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A no-nonsense, defensive account of Christianity’s rise in the West.

There is much to correct in the historical record, as sociologist Stark (Institute for Studies of Religion/Baylor Univ.; God’s Battalions: The Case for the Crusades, 2009, etc.) makes plain here, repositioning the central role of Christianity in Western development. Once it started to spread among the privileged urban classes and, especially, women, Christianity promised a better life in a typically brutish time. Its appeals to mercy and alleviating misery fell on welcome ears amid squalid ancient cities of the Roman Empire. Early Christians elevated the role of women, denounced infanticide and raised the marriageable age. Early persecution only strengthened Christian intransigence, while the “performance” of martyrs proved utterly convincing in the conversion process. With the conquest of Islam, Stark shows how Christianity was mercilessly decimated in the East, forcing the faithful to seek safe harbor in European lands. In the chapter titled “Europe Responds: The Case for the Crusades,” the author debunks previous assertions by Karen Armstrong and other historians that the Crusades were essentially colonizing and exploitative; rather, he writes, they were “fundamentally defensive” in protecting Christian pilgrims and shrines from Muslim attack. Moreover, the Medieval era categorized erroneously by the Enlightenment writers as the “Dark Ages” was a rich, inventive period that spurred capitalism (profits, property rights, modern banking, etc.) and science. It was the Christian Scholastics educated in urban universities and steeped in the Christian theology of logic and reason who invented science long before Copernicus and Galileo. Stark credits European belief in “God as the Intelligent Designer” as their scientific mentor. The author provides a refreshing, unorthodox polishing of Martin Luther and the Spanish Inquisition, while crediting the survival and growth of Christianity to the rich pluralism of America. Take that, warriors of secularism.  


Pub Date: Nov. 1, 2011

ISBN: 978-0-06-200768-1

Page Count: 544

Publisher: HarperOne

Review Posted Online: Oct. 1, 2011

Kirkus Reviews Issue: Oct. 15, 2011

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If the authors are serious, this is a silly, distasteful book. If they are not, it’s a brilliant satire.

The authors have created a sort of anti-Book of Virtues in this encyclopedic compendium of the ways and means of power.

Everyone wants power and everyone is in a constant duplicitous game to gain more power at the expense of others, according to Greene, a screenwriter and former editor at Esquire (Elffers, a book packager, designed the volume, with its attractive marginalia). We live today as courtiers once did in royal courts: we must appear civil while attempting to crush all those around us. This power game can be played well or poorly, and in these 48 laws culled from the history and wisdom of the world’s greatest power players are the rules that must be followed to win. These laws boil down to being as ruthless, selfish, manipulative, and deceitful as possible. Each law, however, gets its own chapter: “Conceal Your Intentions,” “Always Say Less Than Necessary,” “Pose as a Friend, Work as a Spy,” and so on. Each chapter is conveniently broken down into sections on what happened to those who transgressed or observed the particular law, the key elements in this law, and ways to defensively reverse this law when it’s used against you. Quotations in the margins amplify the lesson being taught. While compelling in the way an auto accident might be, the book is simply nonsense. Rules often contradict each other. We are told, for instance, to “be conspicuous at all cost,” then told to “behave like others.” More seriously, Greene never really defines “power,” and he merely asserts, rather than offers evidence for, the Hobbesian world of all against all in which he insists we live. The world may be like this at times, but often it isn’t. To ask why this is so would be a far more useful project.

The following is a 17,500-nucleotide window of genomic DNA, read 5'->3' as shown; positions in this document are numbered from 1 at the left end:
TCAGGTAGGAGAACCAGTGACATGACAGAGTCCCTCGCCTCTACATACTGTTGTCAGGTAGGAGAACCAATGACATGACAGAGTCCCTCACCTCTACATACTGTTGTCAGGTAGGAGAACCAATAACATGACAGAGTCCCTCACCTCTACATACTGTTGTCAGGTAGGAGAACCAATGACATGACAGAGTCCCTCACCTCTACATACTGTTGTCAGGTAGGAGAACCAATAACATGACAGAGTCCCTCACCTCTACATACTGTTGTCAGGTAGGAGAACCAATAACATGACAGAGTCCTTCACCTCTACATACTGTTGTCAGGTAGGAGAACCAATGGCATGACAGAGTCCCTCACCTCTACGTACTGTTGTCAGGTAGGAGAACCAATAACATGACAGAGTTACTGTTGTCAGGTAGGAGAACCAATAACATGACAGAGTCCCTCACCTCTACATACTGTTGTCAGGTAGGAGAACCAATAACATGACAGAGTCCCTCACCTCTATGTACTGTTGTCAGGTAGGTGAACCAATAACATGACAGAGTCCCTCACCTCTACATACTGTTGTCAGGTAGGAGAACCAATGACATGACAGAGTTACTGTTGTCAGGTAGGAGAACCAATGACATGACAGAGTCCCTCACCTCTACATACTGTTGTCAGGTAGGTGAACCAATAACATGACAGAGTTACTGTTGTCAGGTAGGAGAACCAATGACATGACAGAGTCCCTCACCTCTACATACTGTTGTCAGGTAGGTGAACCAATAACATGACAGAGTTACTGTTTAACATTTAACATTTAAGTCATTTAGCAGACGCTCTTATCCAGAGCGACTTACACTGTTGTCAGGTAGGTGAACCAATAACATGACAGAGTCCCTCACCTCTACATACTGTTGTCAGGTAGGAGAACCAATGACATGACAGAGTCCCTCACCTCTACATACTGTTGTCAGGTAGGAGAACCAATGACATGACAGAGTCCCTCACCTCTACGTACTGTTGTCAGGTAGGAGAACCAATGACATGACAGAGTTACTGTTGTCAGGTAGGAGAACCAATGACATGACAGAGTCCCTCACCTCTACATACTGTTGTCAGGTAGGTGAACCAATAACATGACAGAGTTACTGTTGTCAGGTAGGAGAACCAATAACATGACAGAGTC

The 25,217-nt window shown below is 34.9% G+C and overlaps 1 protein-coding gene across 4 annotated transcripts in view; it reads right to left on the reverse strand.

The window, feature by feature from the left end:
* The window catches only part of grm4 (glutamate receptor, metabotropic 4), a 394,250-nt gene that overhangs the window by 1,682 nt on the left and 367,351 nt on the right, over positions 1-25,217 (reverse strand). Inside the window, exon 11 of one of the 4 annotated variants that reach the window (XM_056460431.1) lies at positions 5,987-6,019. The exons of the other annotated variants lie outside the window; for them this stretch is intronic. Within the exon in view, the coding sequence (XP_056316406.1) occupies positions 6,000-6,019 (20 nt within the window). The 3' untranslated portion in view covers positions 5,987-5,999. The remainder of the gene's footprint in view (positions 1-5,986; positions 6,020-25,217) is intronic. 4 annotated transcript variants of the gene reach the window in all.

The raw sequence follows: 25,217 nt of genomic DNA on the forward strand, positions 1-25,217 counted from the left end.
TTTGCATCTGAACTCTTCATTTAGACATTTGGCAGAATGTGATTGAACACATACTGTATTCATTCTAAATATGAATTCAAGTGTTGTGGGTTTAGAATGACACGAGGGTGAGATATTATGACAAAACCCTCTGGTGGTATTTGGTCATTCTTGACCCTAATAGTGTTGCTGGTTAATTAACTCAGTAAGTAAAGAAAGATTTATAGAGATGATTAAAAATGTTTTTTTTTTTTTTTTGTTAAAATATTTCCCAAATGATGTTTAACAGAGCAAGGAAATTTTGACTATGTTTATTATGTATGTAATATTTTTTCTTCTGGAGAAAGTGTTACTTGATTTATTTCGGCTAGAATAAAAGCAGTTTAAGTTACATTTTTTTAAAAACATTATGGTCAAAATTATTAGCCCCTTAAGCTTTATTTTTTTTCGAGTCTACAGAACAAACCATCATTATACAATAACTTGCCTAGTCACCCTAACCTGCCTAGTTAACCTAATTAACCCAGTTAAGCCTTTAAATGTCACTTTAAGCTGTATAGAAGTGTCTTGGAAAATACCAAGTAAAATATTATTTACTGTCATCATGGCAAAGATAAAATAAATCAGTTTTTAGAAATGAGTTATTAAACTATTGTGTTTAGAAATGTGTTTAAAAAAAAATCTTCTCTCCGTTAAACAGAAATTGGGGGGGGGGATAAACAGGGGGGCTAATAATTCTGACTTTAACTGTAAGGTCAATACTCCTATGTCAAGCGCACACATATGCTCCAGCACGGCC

If the authors are serious, this is a silly, distasteful book. If they are not, it’s a brilliant satire.

Pub Date: Sept. 1, 1998

ISBN: 0-670-88146-5

Page Count: 430

Publisher: Viking

Review Posted Online: May 19, 2010

Kirkus Reviews Issue: July 15, 1998

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This a book of earlier, philosophical essays concerned with the essential "absurdity" of life and the concept that- to overcome the strong tendency to suicide in every thoughtful man-one must accept life on its own terms with its values of revolt, liberty and passion. A dreary thesis- derived from and distorting the beliefs of the founders of existentialism, Jaspers, Heldegger and Kierkegaard, etc., the point of view seems peculiarly outmoded. It is based on the experience of war and the resistance, liberally laced with Andre Gide's excessive intellectualism. The younger existentialists such as Sartre and Camus, with their gift for the terse novel or intense drama, seem to have omitted from their philosophy all the deep religiosity which permeates the work of the great existentialist thinkers. This contributes to a basic lack of vitality in themselves, in these essays, and ten years after the war Camus seems unaware that the life force has healed old wounds... Largely for avant garde aesthetes and his special coterie.

Pub Date: Sept. 26, 1955

ISBN: 0679733736

Page Count: 228

Publisher: Knopf

Review Posted Online: Sept. 19, 2011

Kirkus Reviews Issue: Sept. 1, 1955

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